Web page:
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University of Illinois Extension serving Lake and McHenry Counties

Main Office (Lake County)
100 South US Highway 45
Grayslake, IL 60030
Phone: 847-223-8627
FAX: 847-223-9288
Hours: Monday-Friday 8:00am to 4:30pm

Branch Office (McHenry County)
1102 McConnell Road
PO Box 1430
Woodstock, IL 60098
Phone: 815-338-3737
FAX: 815-338-4755
Hours: Monday-Friday 8:00am to 4:30pm

Discover Extension


Thank you for visiting our website! Unit 3 Vision is to become “Highly Visible and The Leading Local Institution” in Lake and McHenry County where people come to hear and receive research-based education and information in the following areas to make a difference in their lives, homes and communities: 4-H Youth Development Program--Nutrition (SNAP- Ed) Program--Horticulture (Master Gardeners) Program--Local Foods/Small Farms Program

Today's Features

University of Illinois Extension of Lake & McHenry County has 2 full-time positions open for a SNAP-Ed (Supplemental Nutrition Assistance Program Education) Extension Community Worker. Click on the link below for the job description and qualifications. For more information please contact the Lake County Extension Office at: 847-223-8627 and the McHenry County Extension Office at: 815-338-3737.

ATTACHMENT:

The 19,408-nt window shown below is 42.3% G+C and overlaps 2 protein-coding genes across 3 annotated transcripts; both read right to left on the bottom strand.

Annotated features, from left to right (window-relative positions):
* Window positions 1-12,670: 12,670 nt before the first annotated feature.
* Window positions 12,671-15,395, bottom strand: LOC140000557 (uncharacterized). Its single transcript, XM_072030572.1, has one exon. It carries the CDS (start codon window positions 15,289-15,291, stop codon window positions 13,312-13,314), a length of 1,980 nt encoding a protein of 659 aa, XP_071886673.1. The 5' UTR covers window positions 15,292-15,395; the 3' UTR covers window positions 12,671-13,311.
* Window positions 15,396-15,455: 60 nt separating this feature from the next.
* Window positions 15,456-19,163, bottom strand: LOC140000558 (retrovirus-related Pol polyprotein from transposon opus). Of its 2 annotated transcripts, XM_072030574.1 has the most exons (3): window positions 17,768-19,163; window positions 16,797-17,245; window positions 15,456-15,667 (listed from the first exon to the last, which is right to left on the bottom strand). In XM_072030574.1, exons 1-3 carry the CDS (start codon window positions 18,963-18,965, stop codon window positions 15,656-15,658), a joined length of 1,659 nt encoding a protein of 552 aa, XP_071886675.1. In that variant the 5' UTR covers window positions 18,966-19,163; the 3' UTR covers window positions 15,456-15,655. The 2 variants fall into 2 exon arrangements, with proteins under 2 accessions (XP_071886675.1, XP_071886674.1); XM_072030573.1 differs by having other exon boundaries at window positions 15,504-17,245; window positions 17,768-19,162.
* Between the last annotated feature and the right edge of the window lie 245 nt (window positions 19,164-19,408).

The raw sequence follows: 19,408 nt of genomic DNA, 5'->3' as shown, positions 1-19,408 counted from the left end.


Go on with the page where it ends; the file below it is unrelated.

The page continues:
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Speak Up and Be Heard! Do you want to give back to the Illinois 4-H program? Do you enjoy sharing what 4-H means to you? Join the Speaking for Illinois 4-H “team” of teens who help promote 4-H in their own counties AND in the state! Speaking for Illinois 4-H offers teens ages 14-18 an opportunity to advance their public presentation skills by providing training to connect with potential donors, tell their 4-H story to elected officials, and promote 4-H to civic groups. Attendance at this one-day training places members on a statewide roster that includes invitations to participate in 4-H Legislative Connection events at the state capitol each spring. The training has been designed and is provided by teens on the Illinois State 4-H Youth Leadership Team. Sound exciting? It is!!! Our next Speaking for Illinois 4-H training is set for Saturday, Nov. 12 in Princeton at the Bureau County Extension Office. Teens must register on-line for the training by Wednesday, November 2 and also submit an application and other required paperwork in order to attend. The registration fee of $10 includes all materials for training and lunch. Teens must attend the entire day’s programming from 10 a.m. to 3 p.m. in order to be placed on the state roster. Registration opened October 1, 2016.